[Simon notices someone waving at him. He thinks it’s Jordan from Rizzle Kicks but isn’t sure, so he just smiles serenely and waves back]
... I talk to my child self quite a lot now. After shows, especially if I'm really tired, I will literally stroke my own arm in the hotel room lying on the bed. I remember this in Dublin – I was stroking my arm and saying, “Well done Simon, you did just so well tonight, you were so funny. We’ve just got another two shows.” And he likes that! He appreciates that. Because that’s where the creativity and the curiosity and originality is coming from... It’s this child who wants to play. And if you just take him for granted, then he becomes disgruntled and you have a breakdown in a hotel room in LA.
Is that what happened to you?
Maybe five years ago. I just kept running and running and running. What was, I think, especially annoying to my child self was that I'd already done this run and it hadn't led to the fulfilment that it was supposed to. And I was like, let's do this run again.
Just to make sure!
Just to make sure, let's do it in America this time. And eventually the kid was just like, please, stop this. And so now the performing is very joyful because there's no point in doing it if it isn’t joyful. The ego is never going to get what it wants, which apparently is an email from my agent which says: “Congratulations, all the other performers have died – you've won.” That’s not going to happen. I made a sitcom years ago and I really was very conscious that on the second series, I wouldn't do what I did on the first series, which was while we were writing it, I couldn't wait to be shooting it. Then when we were shooting, I couldn't wait to be editing it. And then we were editing, I couldn’t wait to be in New York doing stand-up. I was like, when am I going to just be where I am?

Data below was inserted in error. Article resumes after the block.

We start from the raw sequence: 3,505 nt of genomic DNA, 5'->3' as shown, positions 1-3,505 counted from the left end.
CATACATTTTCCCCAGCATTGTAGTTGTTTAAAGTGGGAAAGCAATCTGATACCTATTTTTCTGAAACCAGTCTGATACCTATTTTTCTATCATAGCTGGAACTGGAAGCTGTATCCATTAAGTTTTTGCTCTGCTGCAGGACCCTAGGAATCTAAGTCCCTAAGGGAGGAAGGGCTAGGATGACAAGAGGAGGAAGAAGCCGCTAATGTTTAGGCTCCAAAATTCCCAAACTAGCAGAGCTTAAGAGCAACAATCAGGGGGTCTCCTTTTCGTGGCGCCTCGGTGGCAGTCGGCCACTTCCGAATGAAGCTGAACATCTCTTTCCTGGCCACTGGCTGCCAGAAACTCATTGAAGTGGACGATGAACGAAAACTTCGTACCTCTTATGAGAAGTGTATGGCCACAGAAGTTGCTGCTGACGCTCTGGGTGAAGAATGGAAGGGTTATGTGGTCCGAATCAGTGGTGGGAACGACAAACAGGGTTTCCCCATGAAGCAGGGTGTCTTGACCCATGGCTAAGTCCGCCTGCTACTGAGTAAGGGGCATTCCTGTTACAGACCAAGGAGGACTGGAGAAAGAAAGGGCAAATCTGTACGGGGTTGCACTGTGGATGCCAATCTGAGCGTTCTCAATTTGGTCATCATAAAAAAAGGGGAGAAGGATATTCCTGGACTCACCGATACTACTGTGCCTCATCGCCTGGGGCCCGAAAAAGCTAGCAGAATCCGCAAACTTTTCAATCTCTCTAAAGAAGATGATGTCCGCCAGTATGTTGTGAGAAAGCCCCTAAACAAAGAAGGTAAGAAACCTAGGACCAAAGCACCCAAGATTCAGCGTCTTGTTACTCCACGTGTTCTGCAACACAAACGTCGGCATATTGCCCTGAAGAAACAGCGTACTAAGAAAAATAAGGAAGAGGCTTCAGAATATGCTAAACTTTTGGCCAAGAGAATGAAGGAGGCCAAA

I find what you say about getting fulfilment out of work very relatable. After I released a book I wrote, I was mentally in the bin. It was like: “How odd, I still don’t feel safe and loved. I'm not getting what I want out of this and it's obviously a complicated mix of things, some of which could just never materialise." And I think many people try a version of that and have to go through it, otherwise they won't believe that achievements aren’t universally happy, healing experiences.